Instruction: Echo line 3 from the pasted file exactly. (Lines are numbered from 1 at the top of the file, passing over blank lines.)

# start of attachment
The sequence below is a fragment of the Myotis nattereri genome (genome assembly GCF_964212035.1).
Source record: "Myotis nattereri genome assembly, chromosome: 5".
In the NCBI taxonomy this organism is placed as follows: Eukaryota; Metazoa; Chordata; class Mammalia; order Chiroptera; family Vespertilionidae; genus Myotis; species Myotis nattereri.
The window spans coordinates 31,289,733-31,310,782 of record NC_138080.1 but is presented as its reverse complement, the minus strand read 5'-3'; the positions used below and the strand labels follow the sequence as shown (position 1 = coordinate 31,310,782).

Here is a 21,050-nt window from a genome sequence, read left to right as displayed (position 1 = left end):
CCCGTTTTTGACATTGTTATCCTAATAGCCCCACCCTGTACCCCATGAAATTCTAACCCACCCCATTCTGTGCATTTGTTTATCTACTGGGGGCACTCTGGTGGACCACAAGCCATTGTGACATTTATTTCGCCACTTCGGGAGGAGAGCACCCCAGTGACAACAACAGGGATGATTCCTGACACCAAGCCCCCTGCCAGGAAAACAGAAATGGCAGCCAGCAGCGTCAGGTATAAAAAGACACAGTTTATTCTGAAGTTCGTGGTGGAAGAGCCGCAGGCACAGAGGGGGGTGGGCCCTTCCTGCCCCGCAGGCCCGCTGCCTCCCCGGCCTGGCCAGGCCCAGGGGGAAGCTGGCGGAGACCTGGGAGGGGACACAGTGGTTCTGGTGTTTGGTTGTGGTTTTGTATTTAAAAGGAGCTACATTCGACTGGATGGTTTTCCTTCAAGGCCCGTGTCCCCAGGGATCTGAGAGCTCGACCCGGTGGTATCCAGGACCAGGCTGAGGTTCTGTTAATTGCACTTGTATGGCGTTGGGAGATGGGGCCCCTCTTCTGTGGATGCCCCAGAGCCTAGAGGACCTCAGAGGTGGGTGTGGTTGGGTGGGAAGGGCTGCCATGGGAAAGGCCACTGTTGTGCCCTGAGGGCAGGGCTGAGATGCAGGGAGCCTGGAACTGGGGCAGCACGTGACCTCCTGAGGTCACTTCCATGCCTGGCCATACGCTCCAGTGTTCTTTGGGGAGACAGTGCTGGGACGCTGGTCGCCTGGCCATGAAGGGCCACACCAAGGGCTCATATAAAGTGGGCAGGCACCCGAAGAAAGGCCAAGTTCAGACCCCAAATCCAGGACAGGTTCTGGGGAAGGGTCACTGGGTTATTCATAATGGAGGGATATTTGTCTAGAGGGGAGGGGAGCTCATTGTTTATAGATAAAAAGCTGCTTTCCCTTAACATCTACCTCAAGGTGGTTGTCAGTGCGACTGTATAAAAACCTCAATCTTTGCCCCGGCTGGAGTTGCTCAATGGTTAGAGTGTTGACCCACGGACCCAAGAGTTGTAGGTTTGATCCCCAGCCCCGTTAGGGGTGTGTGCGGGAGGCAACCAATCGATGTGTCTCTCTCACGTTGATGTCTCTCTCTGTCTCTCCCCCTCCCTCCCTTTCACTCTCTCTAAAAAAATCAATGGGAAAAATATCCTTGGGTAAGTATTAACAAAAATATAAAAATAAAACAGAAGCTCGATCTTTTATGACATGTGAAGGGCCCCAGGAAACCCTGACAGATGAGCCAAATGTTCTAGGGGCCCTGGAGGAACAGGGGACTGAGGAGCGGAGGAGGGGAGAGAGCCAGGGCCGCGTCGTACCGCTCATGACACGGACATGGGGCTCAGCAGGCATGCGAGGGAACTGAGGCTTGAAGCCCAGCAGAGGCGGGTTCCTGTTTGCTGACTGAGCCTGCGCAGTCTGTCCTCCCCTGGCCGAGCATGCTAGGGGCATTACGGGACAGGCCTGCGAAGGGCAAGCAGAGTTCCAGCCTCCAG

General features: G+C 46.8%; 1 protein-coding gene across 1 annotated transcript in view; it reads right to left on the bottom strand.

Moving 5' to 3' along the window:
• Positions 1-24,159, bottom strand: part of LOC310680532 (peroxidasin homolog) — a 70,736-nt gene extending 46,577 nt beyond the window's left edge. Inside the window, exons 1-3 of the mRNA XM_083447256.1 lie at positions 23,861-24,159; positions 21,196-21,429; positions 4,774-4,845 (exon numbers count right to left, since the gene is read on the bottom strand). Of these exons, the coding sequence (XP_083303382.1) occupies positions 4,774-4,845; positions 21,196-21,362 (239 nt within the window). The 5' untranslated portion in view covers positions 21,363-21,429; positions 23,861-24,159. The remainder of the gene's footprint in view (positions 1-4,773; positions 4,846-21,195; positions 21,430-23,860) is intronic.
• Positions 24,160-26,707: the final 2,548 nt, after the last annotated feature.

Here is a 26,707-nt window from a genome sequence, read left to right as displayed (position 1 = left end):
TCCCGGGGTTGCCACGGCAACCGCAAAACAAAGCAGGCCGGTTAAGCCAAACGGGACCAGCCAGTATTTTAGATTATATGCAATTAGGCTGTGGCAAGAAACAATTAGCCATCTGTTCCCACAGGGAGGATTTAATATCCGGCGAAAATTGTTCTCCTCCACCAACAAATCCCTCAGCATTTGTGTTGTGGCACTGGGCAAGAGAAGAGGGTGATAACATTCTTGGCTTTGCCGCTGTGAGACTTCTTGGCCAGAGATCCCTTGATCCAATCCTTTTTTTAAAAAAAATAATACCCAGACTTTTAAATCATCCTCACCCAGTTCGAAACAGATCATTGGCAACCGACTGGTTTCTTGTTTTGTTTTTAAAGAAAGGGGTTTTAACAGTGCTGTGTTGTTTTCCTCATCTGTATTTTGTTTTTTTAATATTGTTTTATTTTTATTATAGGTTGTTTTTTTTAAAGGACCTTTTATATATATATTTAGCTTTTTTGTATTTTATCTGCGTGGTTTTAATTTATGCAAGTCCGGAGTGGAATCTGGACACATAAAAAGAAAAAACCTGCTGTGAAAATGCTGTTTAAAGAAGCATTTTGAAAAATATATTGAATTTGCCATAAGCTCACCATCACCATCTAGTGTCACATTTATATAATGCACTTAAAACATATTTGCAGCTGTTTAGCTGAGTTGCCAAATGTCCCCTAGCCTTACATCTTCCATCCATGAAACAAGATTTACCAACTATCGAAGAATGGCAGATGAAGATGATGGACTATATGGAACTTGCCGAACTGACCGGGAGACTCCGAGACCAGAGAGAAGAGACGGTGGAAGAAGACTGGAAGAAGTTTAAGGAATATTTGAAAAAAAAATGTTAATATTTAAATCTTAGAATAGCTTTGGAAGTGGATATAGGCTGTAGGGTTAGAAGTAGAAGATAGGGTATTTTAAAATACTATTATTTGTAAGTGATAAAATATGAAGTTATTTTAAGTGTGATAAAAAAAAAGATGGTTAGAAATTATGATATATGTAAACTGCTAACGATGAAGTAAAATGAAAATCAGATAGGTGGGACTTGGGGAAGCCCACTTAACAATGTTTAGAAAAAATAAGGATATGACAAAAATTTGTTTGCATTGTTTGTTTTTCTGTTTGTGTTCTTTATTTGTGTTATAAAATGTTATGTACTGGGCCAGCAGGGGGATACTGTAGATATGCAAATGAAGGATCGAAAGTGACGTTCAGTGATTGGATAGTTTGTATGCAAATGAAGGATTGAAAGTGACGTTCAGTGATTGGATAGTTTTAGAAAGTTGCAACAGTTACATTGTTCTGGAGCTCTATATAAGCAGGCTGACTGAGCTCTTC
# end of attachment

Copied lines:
In the NCBI taxonomy this organism is placed as follows: Eukaryota; Metazoa; Chordata; class Mammalia; order Chiroptera; family Vespertilionidae; genus Myotis; species Myotis nattereri.